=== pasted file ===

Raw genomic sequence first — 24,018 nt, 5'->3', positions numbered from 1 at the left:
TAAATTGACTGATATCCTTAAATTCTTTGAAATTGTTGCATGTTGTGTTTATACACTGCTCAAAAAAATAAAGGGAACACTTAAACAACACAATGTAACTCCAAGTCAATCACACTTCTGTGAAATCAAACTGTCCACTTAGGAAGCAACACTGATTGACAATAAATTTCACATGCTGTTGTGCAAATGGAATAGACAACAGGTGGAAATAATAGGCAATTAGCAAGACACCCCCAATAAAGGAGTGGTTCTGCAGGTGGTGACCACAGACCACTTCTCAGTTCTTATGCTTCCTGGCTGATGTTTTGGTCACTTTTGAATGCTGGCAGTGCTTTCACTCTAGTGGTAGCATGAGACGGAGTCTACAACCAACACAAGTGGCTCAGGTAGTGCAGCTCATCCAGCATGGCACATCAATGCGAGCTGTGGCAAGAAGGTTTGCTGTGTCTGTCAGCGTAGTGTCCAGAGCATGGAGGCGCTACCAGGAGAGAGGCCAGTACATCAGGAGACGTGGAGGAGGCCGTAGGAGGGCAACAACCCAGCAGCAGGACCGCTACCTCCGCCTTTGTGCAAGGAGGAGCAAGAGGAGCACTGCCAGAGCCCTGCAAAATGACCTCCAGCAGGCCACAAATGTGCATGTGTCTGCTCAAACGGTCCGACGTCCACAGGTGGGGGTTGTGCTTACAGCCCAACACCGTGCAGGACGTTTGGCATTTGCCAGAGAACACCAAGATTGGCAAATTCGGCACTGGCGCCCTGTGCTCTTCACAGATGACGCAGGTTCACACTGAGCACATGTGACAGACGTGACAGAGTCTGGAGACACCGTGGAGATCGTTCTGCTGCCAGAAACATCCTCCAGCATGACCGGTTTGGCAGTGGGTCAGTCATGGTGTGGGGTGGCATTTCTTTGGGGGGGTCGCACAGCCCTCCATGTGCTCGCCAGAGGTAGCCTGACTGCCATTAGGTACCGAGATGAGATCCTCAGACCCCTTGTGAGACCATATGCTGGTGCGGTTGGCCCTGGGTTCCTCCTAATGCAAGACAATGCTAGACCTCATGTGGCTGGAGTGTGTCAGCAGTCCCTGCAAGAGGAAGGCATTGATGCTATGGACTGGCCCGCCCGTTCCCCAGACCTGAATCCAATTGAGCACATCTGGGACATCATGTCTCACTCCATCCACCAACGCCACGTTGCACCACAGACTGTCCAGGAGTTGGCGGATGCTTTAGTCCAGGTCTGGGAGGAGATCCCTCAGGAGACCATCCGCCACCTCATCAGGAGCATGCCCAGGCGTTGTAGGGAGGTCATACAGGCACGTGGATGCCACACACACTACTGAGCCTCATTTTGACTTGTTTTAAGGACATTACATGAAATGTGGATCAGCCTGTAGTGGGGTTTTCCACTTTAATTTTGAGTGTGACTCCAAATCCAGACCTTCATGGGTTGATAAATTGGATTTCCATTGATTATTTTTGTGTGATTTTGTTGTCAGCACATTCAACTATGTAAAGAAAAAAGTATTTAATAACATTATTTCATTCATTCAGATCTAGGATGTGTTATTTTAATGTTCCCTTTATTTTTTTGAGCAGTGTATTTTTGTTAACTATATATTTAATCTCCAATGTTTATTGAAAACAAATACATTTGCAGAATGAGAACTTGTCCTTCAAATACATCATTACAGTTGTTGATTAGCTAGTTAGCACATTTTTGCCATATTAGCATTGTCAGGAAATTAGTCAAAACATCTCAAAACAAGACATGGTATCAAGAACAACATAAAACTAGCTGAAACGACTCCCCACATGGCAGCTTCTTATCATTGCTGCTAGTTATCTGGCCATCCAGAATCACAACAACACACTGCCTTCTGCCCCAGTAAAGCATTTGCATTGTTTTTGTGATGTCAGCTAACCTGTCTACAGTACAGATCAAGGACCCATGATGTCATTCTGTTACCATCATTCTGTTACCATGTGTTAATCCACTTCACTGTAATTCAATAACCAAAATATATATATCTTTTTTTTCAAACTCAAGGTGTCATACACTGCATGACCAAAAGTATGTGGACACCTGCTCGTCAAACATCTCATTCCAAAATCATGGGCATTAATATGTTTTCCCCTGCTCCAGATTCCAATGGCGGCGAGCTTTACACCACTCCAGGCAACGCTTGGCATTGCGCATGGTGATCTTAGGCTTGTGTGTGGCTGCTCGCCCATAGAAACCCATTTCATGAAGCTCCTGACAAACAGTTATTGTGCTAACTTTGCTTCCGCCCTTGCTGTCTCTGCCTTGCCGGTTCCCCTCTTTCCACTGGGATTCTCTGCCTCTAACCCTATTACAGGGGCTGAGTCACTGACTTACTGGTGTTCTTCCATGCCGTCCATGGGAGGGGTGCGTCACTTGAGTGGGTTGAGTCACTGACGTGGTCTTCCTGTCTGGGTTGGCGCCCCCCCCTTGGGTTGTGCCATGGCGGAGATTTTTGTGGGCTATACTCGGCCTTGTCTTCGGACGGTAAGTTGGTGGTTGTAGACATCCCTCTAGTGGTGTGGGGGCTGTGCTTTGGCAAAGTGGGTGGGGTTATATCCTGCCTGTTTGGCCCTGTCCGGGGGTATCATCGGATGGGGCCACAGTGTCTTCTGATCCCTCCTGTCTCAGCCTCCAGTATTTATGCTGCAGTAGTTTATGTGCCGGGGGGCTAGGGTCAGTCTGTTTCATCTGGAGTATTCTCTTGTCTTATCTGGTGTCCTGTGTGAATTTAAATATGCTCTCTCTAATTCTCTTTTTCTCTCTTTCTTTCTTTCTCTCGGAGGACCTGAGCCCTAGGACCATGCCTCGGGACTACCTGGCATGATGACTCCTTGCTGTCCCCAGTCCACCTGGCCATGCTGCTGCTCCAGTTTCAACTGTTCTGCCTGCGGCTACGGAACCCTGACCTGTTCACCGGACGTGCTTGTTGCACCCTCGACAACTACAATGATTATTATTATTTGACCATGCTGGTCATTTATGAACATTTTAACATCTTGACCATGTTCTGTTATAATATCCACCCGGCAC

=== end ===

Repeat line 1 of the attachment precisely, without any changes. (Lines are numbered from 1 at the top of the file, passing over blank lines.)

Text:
Raw genomic sequence first — 24,018 nt, 5'->3', positions numbered from 1 at the left: